A government report found that one in three students attended a racially segregated school this past year.
It’s been 68 years since schools were lawfully separated by the color of students’ skin. However, some Americans feel that racially segregated schools are still alive and well in the public education system. Whether purposeful or not, there is no denying the facts, as federal audit information has released their findings depicting how 1 in 3 students attend a racially segregated public school.
The Government Accountability Office released a report on July 14th detailing that about 19 million American students attended a public school that was statistically considered to be racially segregated this past school year. This means that a third of these children went to school with peers that were of the same race or ethnicity as they are. Now, this information is being used to further push equity initiatives in education.
Not to be confused with equality, a push for equity in schools aims to make opportunities fair for everyone. Putting socioeconomic factors into play with this, equity is disparate when comparing academic achievements in these racially segregated schools. Predominantly white school districts have long been funded at much higher rates than their minority peers. What’s more, the watchdog report depicted how generally, when schools were found to have seceded from existing districts into smaller new ones, the pupil makeup was primarily white.
Critics argue that this discovery isn’t overt or apparent, but to education activists studying the effects of racially segregated schools in modern-day society, the impact can be detrimental to minority students’ education. According to information from the Economic Policy Institute, segregated schools hinder black students’ rate of success. It brings grade point averages down, and only serves to widen the academic achievement gap between black and white students.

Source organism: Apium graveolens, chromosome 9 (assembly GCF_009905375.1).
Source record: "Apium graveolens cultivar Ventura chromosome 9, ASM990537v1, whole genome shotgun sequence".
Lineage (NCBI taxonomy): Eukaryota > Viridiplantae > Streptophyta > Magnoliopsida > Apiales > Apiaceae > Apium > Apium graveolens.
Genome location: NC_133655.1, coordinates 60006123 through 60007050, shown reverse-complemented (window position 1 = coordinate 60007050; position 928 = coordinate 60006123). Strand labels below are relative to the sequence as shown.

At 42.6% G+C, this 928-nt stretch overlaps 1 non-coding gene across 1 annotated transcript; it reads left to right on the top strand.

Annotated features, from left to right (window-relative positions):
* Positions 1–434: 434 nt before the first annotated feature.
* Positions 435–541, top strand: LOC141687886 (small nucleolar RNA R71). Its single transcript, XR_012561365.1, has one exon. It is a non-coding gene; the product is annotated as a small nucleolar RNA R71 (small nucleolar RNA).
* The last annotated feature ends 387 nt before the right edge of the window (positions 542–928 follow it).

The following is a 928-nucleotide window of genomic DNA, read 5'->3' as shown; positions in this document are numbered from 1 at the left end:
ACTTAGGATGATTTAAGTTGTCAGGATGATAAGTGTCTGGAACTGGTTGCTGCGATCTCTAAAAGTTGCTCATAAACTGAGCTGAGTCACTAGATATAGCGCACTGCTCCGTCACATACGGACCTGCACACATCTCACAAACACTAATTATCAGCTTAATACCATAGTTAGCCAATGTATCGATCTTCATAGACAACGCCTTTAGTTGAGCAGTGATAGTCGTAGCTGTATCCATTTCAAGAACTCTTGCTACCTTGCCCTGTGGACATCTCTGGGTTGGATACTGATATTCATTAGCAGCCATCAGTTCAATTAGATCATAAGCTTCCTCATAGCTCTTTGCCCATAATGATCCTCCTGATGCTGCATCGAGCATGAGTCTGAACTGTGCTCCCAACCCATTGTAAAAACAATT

To many Americans, the mere fact that schools are still racially segregated does not mean that equity should be further pushed in education. More so, the idea to skeptics of equity advancement is that it is actually hindering minority students’ chances at obtaining knowledge and an understanding of coursework. For example, many AP and gifted school programs have long enrolled students based on grades, not race. But in a push for equity, some districts are placing minority children that may not be ready to tackle advanced coursework into such programs simply because they wish to make sure that the makeup of students is equally representative of all races. In the long run, these students end up failing, and in turn falling farther behind than they would in a more suitable classroom.
Despite differing opinions on equity movements in education, the current Biden Administration is urging school districts across the nation to offer equal access to all educational opportunities. To advocates, it is not a solution that is going to produce results overnight. But instead, the notion is that years of systemic, racially segregated schools have culminated in today’s America, where one in three children attend a school that for one reason or another is dominated by one race.
More and more people are pointing out that most public school students are attending schools that are racially segregated. America is a melting pot of cultures and races, and nearly half of everyone who lives here is of a race other than solely white. Therefore, the fact that so many schools remain divided is alarming to many Americans.